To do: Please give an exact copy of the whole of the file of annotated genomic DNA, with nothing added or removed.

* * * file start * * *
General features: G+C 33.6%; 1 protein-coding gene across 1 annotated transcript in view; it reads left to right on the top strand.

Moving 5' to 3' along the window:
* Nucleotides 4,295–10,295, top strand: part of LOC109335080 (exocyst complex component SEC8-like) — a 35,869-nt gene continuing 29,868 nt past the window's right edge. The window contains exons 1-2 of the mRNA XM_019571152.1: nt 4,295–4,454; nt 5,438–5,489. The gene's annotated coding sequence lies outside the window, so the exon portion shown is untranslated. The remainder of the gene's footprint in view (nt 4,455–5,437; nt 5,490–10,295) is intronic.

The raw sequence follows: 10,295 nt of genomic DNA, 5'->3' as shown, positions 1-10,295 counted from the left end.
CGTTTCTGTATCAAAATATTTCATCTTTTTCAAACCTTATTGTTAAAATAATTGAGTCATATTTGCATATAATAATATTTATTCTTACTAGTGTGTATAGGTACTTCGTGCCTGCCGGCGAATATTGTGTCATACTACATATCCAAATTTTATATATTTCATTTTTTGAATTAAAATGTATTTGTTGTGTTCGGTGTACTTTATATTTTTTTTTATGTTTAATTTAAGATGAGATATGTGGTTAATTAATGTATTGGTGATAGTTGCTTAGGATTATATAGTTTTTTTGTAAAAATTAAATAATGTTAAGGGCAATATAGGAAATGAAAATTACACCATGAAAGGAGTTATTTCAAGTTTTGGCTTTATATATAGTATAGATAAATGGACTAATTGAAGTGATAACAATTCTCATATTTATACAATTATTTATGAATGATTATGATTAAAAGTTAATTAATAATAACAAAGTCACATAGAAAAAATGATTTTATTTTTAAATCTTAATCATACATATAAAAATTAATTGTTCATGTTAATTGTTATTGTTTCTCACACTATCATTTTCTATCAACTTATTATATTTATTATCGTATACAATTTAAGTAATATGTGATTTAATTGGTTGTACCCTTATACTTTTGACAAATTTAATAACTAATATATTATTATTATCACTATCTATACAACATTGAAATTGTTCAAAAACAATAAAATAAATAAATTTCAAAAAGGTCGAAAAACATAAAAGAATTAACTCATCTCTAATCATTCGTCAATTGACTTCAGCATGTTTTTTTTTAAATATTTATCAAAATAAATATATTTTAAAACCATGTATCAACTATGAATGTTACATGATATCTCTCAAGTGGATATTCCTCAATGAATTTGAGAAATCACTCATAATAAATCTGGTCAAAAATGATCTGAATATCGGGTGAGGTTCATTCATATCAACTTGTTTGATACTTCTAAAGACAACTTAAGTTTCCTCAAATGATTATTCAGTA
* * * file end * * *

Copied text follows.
General features: G+C 33.6%; 1 protein-coding gene across 1 annotated transcript in view; it reads left to right on the top strand.

Moving 5' to 3' along the window:
* Nucleotides 4,295–10,295, top strand: part of LOC109335080 (exocyst complex component SEC8-like) — a 35,869-nt gene continuing 29,868 nt past the window's right edge. The window contains exons 1-2 of the mRNA XM_019571152.1: nt 4,295–4,454; nt 5,438–5,489. The gene's annotated coding sequence lies outside the window, so the exon portion shown is untranslated. The remainder of the gene's footprint in view (nt 4,455–5,437; nt 5,490–10,295) is intronic.

The raw sequence follows: 10,295 nt of genomic DNA, 5'->3' as shown, positions 1-10,295 counted from the left end.
CGTTTCTGTATCAAAATATTTCATCTTTTTCAAACCTTATTGTTAAAATAATTGAGTCATATTTGCATATAATAATATTTATTCTTACTAGTGTGTATAGGTACTTCGTGCCTGCCGGCGAATATTGTGTCATACTACATATCCAAATTTTATATATTTCATTTTTTGAATTAAAATGTATTTGTTGTGTTCGGTGTACTTTATATTTTTTTTTATGTTTAATTTAAGATGAGATATGTGGTTAATTAATGTATTGGTGATAGTTGCTTAGGATTATATAGTTTTTTTGTAAAAATTAAATAATGTTAAGGGCAATATAGGAAATGAAAATTACACCATGAAAGGAGTTATTTCAAGTTTTGGCTTTATATATAGTATAGATAAATGGACTAATTGAAGTGATAACAATTCTCATATTTATACAATTATTTATGAATGATTATGATTAAAAGTTAATTAATAATAACAAAGTCACATAGAAAAAATGATTTTATTTTTAAATCTTAATCATACATATAAAAATTAATTGTTCATGTTAATTGTTATTGTTTCTCACACTATCATTTTCTATCAACTTATTATATTTATTATCGTATACAATTTAAGTAATATGTGATTTAATTGGTTGTACCCTTATACTTTTGACAAATTTAATAACTAATATATTATTATTATCACTATCTATACAACATTGAAATTGTTCAAAAACAATAAAATAAATAAATTTCAAAAAGGTCGAAAAACATAAAAGAATTAACTCATCTCTAATCATTCGTCAATTGACTTCAGCATGTTTTTTTTTAAATATTTATCAAAATAAATATATTTTAAAACCATGTATCAACTATGAATGTTACATGATATCTCTCAAGTGGATATTCCTCAATGAATTTGAGAAATCACTCATAATAAATCTGGTCAAAAATGATCTGAATATCGGGTGAGGTTCATTCATATCAACTTGTTTGATACTTCTAAAGACAACTTAAGTTTCCTCAAATGATTATTCAGTA